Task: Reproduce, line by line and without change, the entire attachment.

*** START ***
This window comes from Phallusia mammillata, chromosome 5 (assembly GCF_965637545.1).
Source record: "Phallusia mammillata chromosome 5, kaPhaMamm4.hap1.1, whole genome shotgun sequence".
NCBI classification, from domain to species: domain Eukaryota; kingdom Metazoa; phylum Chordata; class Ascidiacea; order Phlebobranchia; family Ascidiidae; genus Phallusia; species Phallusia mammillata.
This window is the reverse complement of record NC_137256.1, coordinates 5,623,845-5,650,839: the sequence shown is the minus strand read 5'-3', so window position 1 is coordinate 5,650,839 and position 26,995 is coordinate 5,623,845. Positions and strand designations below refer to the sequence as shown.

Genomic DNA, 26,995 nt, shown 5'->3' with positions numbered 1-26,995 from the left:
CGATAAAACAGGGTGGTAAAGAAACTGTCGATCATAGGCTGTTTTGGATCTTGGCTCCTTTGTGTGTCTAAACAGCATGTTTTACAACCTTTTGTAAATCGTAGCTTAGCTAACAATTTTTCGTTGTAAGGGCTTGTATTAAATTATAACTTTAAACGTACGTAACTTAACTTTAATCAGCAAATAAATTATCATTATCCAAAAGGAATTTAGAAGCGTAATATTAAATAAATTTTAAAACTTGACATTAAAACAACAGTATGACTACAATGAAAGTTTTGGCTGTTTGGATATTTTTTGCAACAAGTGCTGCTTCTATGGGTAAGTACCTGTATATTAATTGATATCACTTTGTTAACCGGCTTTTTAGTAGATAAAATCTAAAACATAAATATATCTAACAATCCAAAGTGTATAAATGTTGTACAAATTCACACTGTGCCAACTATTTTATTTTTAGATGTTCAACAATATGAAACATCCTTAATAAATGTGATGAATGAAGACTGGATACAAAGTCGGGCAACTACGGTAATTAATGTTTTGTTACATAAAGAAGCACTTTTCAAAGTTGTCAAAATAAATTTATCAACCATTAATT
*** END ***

This window comes from Phallusia mammillata, chromosome 5 (assembly GCF_965637545.1).
Source record: "Phallusia mammillata chromosome 5, kaPhaMamm4.hap1.1, whole genome shotgun sequence".
NCBI classification, from domain to species: domain Eukaryota; kingdom Metazoa; phylum Chordata; class Ascidiacea; order Phlebobranchia; family Ascidiidae; genus Phallusia; species Phallusia mammillata.
This window is the reverse complement of record NC_137256.1, coordinates 5,623,845-5,650,839: the sequence shown is the minus strand read 5'-3', so window position 1 is coordinate 5,650,839 and position 26,995 is coordinate 5,623,845. Positions and strand designations below refer to the sequence as shown.

Genomic DNA, 26,995 nt, shown 5'->3' with positions numbered 1-26,995 from the left:
CGATAAAACAGGGTGGTAAAGAAACTGTCGATCATAGGCTGTTTTGGATCTTGGCTCCTTTGTGTGTCTAAACAGCATGTTTTACAACCTTTTGTAAATCGTAGCTTAGCTAACAATTTTTCGTTGTAAGGGCTTGTATTAAATTATAACTTTAAACGTACGTAACTTAACTTTAATCAGCAAATAAATTATCATTATCCAAAAGGAATTTAGAAGCGTAATATTAAATAAATTTTAAAACTTGACATTAAAACAACAGTATGACTACAATGAAAGTTTTGGCTGTTTGGATATTTTTTGCAACAAGTGCTGCTTCTATGGGTAAGTACCTGTATATTAATTGATATCACTTTGTTAACCGGCTTTTTAGTAGATAAAATCTAAAACATAAATATATCTAACAATCCAAAGTGTATAAATGTTGTACAAATTCACACTGTGCCAACTATTTTATTTTTAGATGTTCAACAATATGAAACATCCTTAATAAATGTGATGAATGAAGACTGGATACAAAGTCGGGCAACTACGGTAATTAATGTTTTGTTACATAAAGAAGCACTTTTCAAAGTTGTCAAAATAAATTTATCAACCATTAATT